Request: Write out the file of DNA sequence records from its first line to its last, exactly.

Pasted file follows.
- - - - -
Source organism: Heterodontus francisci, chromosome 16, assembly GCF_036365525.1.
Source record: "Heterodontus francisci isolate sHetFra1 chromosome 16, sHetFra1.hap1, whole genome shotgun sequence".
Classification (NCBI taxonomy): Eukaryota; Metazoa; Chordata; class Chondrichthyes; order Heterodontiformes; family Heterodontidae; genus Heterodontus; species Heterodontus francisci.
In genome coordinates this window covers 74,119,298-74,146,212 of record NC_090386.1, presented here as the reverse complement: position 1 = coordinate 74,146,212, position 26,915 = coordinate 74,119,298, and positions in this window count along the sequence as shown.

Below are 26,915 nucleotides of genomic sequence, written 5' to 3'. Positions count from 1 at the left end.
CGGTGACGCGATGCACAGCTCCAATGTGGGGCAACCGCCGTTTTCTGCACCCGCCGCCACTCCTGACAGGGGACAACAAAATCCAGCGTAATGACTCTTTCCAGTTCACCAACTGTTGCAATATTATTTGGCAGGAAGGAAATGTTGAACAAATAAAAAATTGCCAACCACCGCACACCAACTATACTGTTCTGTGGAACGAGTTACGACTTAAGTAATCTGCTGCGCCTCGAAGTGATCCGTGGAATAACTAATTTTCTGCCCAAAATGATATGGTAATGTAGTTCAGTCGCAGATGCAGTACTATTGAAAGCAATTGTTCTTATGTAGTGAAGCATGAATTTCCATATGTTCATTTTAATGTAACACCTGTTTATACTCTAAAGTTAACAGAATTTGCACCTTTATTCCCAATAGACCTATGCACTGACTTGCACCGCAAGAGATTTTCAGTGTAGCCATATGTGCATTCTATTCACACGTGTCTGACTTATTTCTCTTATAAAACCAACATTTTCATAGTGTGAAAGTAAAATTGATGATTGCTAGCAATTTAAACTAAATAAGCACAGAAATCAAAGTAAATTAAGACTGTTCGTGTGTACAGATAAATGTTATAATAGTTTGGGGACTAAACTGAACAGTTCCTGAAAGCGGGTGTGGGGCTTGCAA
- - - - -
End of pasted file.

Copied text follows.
Source organism: Heterodontus francisci, chromosome 16, assembly GCF_036365525.1.
Source record: "Heterodontus francisci isolate sHetFra1 chromosome 16, sHetFra1.hap1, whole genome shotgun sequence".
Classification (NCBI taxonomy): Eukaryota; Metazoa; Chordata; class Chondrichthyes; order Heterodontiformes; family Heterodontidae; genus Heterodontus; species Heterodontus francisci.
In genome coordinates this window covers 74,119,298-74,146,212 of record NC_090386.1, presented here as the reverse complement: position 1 = coordinate 74,146,212, position 26,915 = coordinate 74,119,298, and positions in this window count along the sequence as shown.

Below are 26,915 nucleotides of genomic sequence, written 5' to 3'. Positions count from 1 at the left end.
CGGTGACGCGATGCACAGCTCCAATGTGGGGCAACCGCCGTTTTCTGCACCCGCCGCCACTCCTGACAGGGGACAACAAAATCCAGCGTAATGACTCTTTCCAGTTCACCAACTGTTGCAATATTATTTGGCAGGAAGGAAATGTTGAACAAATAAAAAATTGCCAACCACCGCACACCAACTATACTGTTCTGTGGAACGAGTTACGACTTAAGTAATCTGCTGCGCCTCGAAGTGATCCGTGGAATAACTAATTTTCTGCCCAAAATGATATGGTAATGTAGTTCAGTCGCAGATGCAGTACTATTGAAAGCAATTGTTCTTATGTAGTGAAGCATGAATTTCCATATGTTCATTTTAATGTAACACCTGTTTATACTCTAAAGTTAACAGAATTTGCACCTTTATTCCCAATAGACCTATGCACTGACTTGCACCGCAAGAGATTTTCAGTGTAGCCATATGTGCATTCTATTCACACGTGTCTGACTTATTTCTCTTATAAAACCAACATTTTCATAGTGTGAAAGTAAAATTGATGATTGCTAGCAATTTAAACTAAATAAGCACAGAAATCAAAGTAAATTAAGACTGTTCGTGTGTACAGATAAATGTTATAATAGTTTGGGGACTAAACTGAACAGTTCCTGAAAGCGGGTGTGGGGCTTGCAA